Not everyone is thrilled about the idea of an increased commodification of the weed industry, one of the last refuges from corporate infestation. It's been a pothead urban myth for decades that tobacco companies are waiting to take over the business the minute marijuana becomes legal — that spies from Philip Morris, for this very reason, have been trolling towns like Garberville, Ukiah and Eureka. Now that something like legalization might actually happen, that dangerous moment is approaching when pot smokers' paranoia will intersect with a viable reality.
Robert Mikos, the Vanderbilt professor, says an interesting historical parallel to consider is America post-Prohibition, when tens of thousands — perhaps hundreds of thousands — of illegal distilleries were concentrated into the liquor industry we have today: a handful of major companies that dominate the beer and spirits markets. Some predict that a similar consolidation could happen in California with legalization — that only a handful of big marijuana distributors would be left standing. "Walgreens isn't going to be selling pot, and Philip Morris isn't going to be growing it," Mikos says. "But a large California company might spring up to do that. And California as a state might do everything to foster that. It's much easier to regulate a product sold by four companies than one sold by thousands."
Over the past year, President Obama, while grappling with his own attempts at economic stimulus and job creation, has reportedly looked to Franklin Roosevelt's handling of the Great Depression for inspiration. Repeal of Prohibition is not normally listed as a New Deal jobs program. Still, it happened in 1933, when unemployment had soared to nearly 25 percent, the high point of the Depression. Certainly repeal had some positive economic effects. Alfred Vernon Dalrymple, the National Prohibition Director — the drug czar of his day — predicted in Time magazine that repeal would mean "putting hundreds of thousands of men back to work and...hundreds of thousands of dollars of new business." And FDR himself — who, in 1937, would be the first president to make marijuana illegal — argued in a 1932 campaign speech in Sea Girt, New Jersey, that "our tax burden would not be so heavy nor the forms that it takes so objectionable if some reasonable proportion of the unaccounted millions now paid to those whose business had been reared upon this stupendous blunder could be made available for the expense of government."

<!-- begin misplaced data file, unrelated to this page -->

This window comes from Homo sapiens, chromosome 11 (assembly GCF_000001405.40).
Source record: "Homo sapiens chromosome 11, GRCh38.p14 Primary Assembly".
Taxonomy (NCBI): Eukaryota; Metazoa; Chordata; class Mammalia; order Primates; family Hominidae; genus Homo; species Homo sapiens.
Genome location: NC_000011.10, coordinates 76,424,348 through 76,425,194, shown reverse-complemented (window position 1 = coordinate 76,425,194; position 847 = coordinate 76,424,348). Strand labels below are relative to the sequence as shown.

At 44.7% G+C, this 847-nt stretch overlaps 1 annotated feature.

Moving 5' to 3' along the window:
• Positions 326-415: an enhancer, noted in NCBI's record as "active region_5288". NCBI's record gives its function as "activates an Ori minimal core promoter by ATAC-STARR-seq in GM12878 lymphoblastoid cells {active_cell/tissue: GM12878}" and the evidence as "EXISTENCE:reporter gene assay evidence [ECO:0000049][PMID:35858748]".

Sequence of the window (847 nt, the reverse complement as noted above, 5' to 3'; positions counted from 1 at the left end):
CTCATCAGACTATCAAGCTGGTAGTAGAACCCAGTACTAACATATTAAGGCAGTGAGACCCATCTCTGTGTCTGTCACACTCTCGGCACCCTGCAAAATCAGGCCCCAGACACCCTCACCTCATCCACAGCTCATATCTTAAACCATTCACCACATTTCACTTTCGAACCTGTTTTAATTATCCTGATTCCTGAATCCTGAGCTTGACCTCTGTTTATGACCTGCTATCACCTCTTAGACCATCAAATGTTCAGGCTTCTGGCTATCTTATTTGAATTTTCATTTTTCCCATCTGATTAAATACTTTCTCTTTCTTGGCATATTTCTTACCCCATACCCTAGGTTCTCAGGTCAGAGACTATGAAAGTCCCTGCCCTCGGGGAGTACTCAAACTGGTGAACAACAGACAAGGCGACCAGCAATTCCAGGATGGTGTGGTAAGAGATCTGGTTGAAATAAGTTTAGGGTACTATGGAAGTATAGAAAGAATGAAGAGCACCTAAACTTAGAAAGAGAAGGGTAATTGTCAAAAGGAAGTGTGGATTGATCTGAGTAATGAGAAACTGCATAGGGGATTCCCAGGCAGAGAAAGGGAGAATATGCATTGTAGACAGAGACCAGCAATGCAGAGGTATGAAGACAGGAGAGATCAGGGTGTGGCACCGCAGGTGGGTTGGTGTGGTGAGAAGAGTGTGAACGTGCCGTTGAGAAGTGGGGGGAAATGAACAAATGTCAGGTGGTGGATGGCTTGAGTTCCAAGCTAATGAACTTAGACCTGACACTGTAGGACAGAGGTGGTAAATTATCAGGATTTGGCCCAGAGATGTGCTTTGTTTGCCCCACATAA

People like Tim Blake, who have been out in the trenches — or, more accurately, out in the old-growth-forest-camouflaged gardens — have no doubt that major change, unlike any in their lifetime, is inevitable, that they are at the vanguard of a coming revolution. Imagine buying a joint as easily as you can buy a six-pack of Corona. Imagine the rap-song product placements. Imagine the Super Bowl ads. "People won't be able to make a killing if pot becomes legal and the big players come in," Blake concedes. "But they'll be able to make a living. What's gonna happen is, if you really love growing cannabis, you'll be able to make a living doing something you love. You won't be making million-dollar deals. But look around — the whole country is going under." Blake, a self-described survivalist, is warming up to the topic now. "Farming, industry, everything we as a country do as a country is going away," he continues. "We're lucky out here. We're blessed." Fixing me with one of his long stares, a grin frozen on his face, he speaks as if he can see the future, and he likes it. Then again, he might just be high.
This story is from the April 1, 2010 issue of Rolling Stone.
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